Buying a reliable USB to serial adaptor?

I'm looking for a cheap UK source for a USB to serial adaptor, as a neat way of programming my new MEGA328 chips, as shown in this video tutorial:

But, as a novice, I'm confused by reading in several places, inlcuding this wiki page

that there are issues over validity. Some users of USB to serial adaptors report that they don't work, with messages like ""NON GENUINE DEVICE FOUND!"

Terry, East Grinstead, UK


I think the most important thing about an FTDI adapter is getting one with the pins arranged in the right order to just plug into and work with a Pro Mini. It is a standard arrangement for Arduino, and also works with boards such as Lilypad. The one spycatcher2k mentions has that arrangement. When you build your own boards, if you follow the same pinout, you can just plug it in.

In my opinion, the female headers belong on the FTDI adapter, and the male belongs on the Pro Mini. But I will admit that Youtube video shows plugging the FTDI adapter into the breadboard and it's convenient. Perhaps keep one of each on hand, or get some male to male header pins like these so you can use a female pin adapter with a breadboard.


I like this FTDI adapter made by TinySine, very similar to the one spycatcher2k mentions except already has a header strip soldered onto it. I like to add a label.


For programming, you can consider the Pololu USB AVR Programmer v2 (or V2.1).

The added bonus is that it’s a programmer as well and can be used to e.g. burn the bootloader or upload code via ICSP; it further supports both 3.3V and 5V devices. It possibly will not fit your criteria of cheap.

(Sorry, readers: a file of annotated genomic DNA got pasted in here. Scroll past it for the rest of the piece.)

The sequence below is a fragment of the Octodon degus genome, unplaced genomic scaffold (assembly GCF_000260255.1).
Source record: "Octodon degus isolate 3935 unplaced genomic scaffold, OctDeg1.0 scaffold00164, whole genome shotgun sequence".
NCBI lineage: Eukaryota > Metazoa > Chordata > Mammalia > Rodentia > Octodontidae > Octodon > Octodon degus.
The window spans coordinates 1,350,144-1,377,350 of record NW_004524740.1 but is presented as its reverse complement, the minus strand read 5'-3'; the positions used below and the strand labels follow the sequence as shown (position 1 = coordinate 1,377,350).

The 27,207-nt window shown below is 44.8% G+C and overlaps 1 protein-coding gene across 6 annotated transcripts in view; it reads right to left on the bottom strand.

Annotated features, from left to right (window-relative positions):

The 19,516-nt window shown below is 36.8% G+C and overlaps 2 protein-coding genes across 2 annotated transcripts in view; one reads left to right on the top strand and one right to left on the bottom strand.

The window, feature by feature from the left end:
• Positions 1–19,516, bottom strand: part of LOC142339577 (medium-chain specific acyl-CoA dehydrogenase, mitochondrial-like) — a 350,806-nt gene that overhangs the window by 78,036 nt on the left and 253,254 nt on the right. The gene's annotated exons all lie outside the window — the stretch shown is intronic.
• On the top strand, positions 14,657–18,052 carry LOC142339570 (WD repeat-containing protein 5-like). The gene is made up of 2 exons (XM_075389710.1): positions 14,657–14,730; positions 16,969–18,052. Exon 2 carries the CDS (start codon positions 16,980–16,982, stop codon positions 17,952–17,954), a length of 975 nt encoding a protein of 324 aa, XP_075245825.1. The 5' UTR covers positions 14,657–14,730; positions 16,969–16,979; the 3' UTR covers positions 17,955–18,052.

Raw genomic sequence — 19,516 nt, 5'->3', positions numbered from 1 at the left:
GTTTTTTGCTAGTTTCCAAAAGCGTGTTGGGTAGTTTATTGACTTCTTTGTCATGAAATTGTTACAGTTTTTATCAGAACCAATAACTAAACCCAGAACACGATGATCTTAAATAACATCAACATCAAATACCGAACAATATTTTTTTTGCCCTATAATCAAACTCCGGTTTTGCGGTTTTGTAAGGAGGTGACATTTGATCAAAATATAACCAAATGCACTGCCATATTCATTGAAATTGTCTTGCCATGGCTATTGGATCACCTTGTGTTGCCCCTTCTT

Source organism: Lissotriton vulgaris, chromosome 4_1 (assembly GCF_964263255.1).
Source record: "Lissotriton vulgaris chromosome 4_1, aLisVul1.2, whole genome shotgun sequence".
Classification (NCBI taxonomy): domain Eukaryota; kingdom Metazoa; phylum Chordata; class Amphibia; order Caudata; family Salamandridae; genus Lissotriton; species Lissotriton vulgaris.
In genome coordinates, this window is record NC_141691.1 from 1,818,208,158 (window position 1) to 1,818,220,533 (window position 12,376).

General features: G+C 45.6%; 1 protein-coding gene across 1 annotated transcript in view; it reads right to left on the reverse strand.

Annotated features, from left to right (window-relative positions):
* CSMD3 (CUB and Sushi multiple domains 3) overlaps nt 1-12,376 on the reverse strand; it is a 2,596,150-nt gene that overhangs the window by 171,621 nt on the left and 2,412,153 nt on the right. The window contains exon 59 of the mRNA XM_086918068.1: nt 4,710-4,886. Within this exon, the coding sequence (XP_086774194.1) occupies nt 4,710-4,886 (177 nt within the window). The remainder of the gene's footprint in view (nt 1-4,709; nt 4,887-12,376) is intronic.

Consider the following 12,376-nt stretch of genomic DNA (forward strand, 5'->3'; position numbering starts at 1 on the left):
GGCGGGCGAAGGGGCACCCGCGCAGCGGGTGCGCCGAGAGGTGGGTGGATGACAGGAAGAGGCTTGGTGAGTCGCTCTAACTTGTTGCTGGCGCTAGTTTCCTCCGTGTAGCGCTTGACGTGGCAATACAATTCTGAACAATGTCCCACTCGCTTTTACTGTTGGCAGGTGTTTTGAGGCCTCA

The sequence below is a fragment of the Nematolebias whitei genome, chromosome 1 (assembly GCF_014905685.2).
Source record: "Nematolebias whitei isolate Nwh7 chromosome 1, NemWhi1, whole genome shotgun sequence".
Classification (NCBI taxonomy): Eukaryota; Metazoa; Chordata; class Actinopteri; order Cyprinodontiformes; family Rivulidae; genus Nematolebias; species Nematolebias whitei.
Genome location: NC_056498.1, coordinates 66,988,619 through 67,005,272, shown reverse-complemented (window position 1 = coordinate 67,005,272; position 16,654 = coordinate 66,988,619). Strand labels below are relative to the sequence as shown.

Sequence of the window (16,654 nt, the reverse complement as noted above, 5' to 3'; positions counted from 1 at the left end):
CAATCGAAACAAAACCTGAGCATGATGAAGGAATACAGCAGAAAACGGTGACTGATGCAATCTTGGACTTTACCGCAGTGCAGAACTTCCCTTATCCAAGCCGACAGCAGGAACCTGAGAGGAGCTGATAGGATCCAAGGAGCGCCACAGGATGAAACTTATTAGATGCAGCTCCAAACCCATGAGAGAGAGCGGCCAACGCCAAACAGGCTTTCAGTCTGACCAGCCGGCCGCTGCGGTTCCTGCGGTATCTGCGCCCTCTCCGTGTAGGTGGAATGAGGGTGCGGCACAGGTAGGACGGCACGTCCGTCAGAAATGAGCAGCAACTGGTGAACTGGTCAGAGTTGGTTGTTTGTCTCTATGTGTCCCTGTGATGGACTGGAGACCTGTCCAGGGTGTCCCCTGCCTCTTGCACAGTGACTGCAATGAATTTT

That looks like a pretty cool device to have and not bad price. Have you plugged that into a Pro Mini where pin A on it would be shorted to ground? I suppose it should handle that OK, I guess it depends on whether they put a resistor in that line.

I can't remember how I connected it to the pro-mini. But I think I wired it.

I mostly use it on Nanos to load application via ICSP..

Some users of USB to serial adaptors report that they don’t work, with messages like "“NON GENUINE DEVICE FOUND!”

There was a Hackaday article about this and I expected it to be FTDIgate round two but in the years since I have never once seen a report of this, and I know there are plenty of people on this forum using counterfeit FTDI FT232 chips. I myself use exclusively counterfeit FT232 chips (I bought a few of the cheap FT232 modules on eBay years before FTDIgate) and have never had any problems of this sort. Perhaps there was a single driver release with the message that was quickly replaced with one without the message. That is what happened with the original “FTDIgate” bricking driver.

If you buy a ridiculously cheap product with an FTDI FT232, it will almost certainly be fake. FT232 modules are sold by the Chinese on eBay for $0.75 with free shipping. It should come as no surprise when something at that price doesn’t turn out to be exactly what it was advertised as.

If you want cheap with less risk of counterfeit, you might look for products that use the CH340 instead. The genuine CH340 are already so cheap that I don’t think there is much motivation to counterfeit.

I very much second dmjlambert’s advice about getting the modules/cables with the standardized “FTDI header” pinout:

  • DTR or RTS
  • RX
  • TX
  • VCC
  • CTS
  • GND

Unfortunately, a lot of the CH340 modules do not use this pinout, and often don’t even break out the DTR or RTS signal you need to be able to upload without having to manually press the reset button at just the right time. You can find modules with the correct pinout, and they are usually only a few cents more expensive so it’s well worth shopping around to make sure you don’t get one of the inferior modules.

Search Ebay for ch340g 6pin, and look for the black cirguit boards with the voltage switch. They have the correct pinout, and work very well - that's what I use. The green ones with the micro usb connector are also good, they also have voltage switch.

The red ones with the correct pinout are not, however - you cant set them for 3.3v - it looks like you could, since they have a solder bridge you're supposed to be able to connect... but if you try it, they dont work afterwards.